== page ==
patzmillerby Pat Zietlow Miller

I’ve heard some authors talk about how they are inspired to write their stories.

They say their characters talk to them. They have whole conversations with those characters, interviewing them about their name, background, problems and motives.

They also share stories of times these characters high-jacked the story, taking it in an entirely different direction than the author planned. Sometimes that works out, and other times the authors have had to cut uncooperative characters to get their story back on track.

I think that all sounds awesome.

But it’s never happened to me.

I’ve also talked to authors who see pictures in their heads. Their stories unfold in their brains like a movie on the screen.

That’s also very cool.

But it’s never happened to me either.

So where do I get my inspiration?

Ideas for my picture books usually come one of two ways:

1. Snippets of words.
My two upcoming rhyming picture books started when I was busy at my day job and some words popped into my head.

For SHARING THE BREAD: AN OLD-FASHIONED THANKSGIVING STORY (coming in 2015 from Schwartz & Wade), the words I heard were “Mama be a cooking pot, cooking pot.” That was it. I think my initial reaction was “What?”

For WHEREVER YOU GO (coming in 2015 from Little, Brown) I heard “Over a hill, under a bridge, deep in a dale, high on a ridge.” And I had a very similar reaction. “What am I supposed to do with this?”

In both cases, I wrote the words down and emailed them to myself at home where they sat for quite a while. Then, I started playing with them. And working. Because the rest of the books did NOT just pop into my head.

I had no idea SHARING THE BREAD was going to end up as a Thanksgiving story—and it didn’t become that until a late revision. And, I had no idea WHEREVER YOU GO would end up being a story about how the choices we make determine our destination.

But those lines got me writing, which was inspiration enough. And I’ll always be grateful for whatever made them dance through my head.

2. Admiration.
thenewgirlandmeSometimes, I read a picture book I just adore. One that makes me stare in awe and wish I could produce something even remotely close to its perfection.

And often, I’ll try to do just that. I’m not trying to copy the book I love. But I am trying to capture some part of its essence in another form. THE QUICKEST KID IN CLARKSVILLE (coming from Chronicle) came about after I read Jacqui Robbins’ and Matt Phelan’s THE NEW GIRL… AND ME.

The final books are nothing alike. Jacqui and Matt’s is a modern-day story about a new girl at school who owns an iguana. Mine is set in 1960 and features two girls who idolize Olympic sprinter Wilma Rudolph. But I was inspired by the way Jacqui captured friendship in her book and wanted to see if I could do something similar.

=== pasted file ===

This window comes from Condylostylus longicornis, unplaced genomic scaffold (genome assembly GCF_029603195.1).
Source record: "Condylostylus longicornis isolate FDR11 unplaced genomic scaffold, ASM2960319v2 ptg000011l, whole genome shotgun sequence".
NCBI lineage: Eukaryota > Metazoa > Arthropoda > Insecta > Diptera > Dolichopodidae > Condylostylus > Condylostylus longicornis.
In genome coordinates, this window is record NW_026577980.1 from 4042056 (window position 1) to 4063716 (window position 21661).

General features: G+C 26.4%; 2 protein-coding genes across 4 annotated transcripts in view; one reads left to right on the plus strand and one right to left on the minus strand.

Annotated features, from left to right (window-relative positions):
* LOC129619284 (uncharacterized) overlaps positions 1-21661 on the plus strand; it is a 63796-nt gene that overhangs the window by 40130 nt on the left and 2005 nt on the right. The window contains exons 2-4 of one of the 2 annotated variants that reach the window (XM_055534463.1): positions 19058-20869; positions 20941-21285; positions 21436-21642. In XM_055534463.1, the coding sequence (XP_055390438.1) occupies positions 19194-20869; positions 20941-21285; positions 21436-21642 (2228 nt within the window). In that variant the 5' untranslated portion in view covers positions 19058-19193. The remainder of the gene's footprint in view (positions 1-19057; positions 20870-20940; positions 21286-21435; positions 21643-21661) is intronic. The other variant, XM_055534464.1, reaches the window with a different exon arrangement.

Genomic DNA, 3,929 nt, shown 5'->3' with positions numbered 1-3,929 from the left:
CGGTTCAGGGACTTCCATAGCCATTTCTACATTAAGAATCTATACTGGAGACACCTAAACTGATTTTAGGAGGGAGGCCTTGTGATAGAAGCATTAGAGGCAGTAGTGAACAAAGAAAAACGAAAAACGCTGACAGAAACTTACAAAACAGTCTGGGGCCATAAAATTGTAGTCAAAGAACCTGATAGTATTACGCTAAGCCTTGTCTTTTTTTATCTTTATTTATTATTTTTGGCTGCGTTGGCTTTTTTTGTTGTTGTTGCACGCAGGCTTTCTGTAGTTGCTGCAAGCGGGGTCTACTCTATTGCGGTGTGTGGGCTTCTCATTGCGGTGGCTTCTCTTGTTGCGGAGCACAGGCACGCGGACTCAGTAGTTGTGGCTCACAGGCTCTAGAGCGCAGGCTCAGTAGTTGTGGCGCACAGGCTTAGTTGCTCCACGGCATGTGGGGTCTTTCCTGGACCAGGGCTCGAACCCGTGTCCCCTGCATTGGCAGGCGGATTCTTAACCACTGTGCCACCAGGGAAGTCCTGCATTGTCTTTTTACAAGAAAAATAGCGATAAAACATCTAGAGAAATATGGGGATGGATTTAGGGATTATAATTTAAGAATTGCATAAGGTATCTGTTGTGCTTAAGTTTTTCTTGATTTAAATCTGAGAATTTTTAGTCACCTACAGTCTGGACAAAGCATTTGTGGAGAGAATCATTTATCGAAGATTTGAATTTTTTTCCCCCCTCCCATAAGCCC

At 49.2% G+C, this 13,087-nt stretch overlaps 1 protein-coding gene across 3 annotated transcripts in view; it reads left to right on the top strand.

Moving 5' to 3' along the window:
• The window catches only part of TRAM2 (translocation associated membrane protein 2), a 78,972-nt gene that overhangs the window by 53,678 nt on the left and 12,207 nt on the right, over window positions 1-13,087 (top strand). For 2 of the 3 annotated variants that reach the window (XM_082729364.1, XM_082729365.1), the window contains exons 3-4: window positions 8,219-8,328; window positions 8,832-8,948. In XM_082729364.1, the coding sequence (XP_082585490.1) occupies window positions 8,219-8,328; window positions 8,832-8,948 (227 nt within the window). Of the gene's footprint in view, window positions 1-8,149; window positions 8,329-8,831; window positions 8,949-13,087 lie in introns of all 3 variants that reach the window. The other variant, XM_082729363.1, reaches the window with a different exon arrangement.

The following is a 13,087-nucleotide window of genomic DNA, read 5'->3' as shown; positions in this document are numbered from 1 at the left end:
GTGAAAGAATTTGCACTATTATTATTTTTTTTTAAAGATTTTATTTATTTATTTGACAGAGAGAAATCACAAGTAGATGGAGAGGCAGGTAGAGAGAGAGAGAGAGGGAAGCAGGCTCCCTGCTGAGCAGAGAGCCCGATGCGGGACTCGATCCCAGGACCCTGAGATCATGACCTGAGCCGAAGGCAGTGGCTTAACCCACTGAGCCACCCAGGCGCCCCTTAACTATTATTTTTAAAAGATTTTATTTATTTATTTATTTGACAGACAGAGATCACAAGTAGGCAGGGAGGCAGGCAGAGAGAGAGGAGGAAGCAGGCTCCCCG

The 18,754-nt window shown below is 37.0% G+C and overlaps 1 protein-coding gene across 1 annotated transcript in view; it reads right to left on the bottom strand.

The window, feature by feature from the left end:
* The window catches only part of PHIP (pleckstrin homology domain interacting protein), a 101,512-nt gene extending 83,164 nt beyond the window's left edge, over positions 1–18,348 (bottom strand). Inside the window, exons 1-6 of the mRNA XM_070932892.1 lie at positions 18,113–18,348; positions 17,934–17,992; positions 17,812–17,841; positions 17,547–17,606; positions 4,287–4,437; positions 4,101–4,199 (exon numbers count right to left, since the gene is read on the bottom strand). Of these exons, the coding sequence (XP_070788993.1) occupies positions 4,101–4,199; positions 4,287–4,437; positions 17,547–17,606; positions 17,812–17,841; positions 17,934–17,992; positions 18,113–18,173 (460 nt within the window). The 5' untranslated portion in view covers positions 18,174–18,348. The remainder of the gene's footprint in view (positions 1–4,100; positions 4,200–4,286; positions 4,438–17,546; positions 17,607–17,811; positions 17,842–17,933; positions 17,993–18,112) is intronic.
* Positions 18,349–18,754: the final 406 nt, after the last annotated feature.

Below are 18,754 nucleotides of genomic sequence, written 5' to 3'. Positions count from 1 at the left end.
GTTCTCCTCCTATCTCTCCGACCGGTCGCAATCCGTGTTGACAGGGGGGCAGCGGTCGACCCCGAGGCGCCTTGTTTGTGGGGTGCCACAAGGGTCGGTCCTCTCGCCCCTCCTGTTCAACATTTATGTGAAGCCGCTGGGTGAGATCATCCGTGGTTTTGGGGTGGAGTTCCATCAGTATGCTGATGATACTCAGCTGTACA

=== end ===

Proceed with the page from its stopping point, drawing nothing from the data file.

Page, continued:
starsAnd WHEREVER YOU GO’s style was inspired by the lyricism of Mary Lyn Ray’s and Marla Frazee’s so-wonderful-I-can’t-even-stand-it picture book, STARS.

When I fall in love with a picture book, I’ll spend a lot of time reading and re-reading it. First for fun, then for structure, then for language and plot and pacing and page turns. I may even buy an extra copy to write on. All this soaks into my head and helps my future picture books be better.

It’s kind of like golfers studying a professional’s swing by playing the video in freeze frames and slow motion so they can see every last movement.

I also have to mention my current picture book SOPHIE’S SQUASH (Schwartz & Wade, 2013). It was inspired by a few extremely cute things my daughter did. Then, I added a bunch of stuff that never happened to turn a cute moment into a fully realized story.

Both my methods of inspiration have one thing in common. There’s something that I hear or see that captivates me enough where I want to put in the work to come up with something wonderful of my own.

But I’m going to keep listening for my characters, just in case they decide to get chatty.



Pat started out as a newspaper reporter and wrote about everything from dartball and deer-hunting to diets and decoupage. Then, she joined an insurance company and edited its newsletter and magazine.

Now, she writes insurance information by day and children’s books by night. Her newest release is SOPHIE’S SQUASH, illustrated by Anne Wilsdorf.

Pat has one wonderful husband, two delightful daughters and two pampered cats. She doesn’t watch much TV, but she does love “Glee” and “Chopped.”

You can learn more about Pat by visiting her website at or following her on Twitter at @PatZMiller.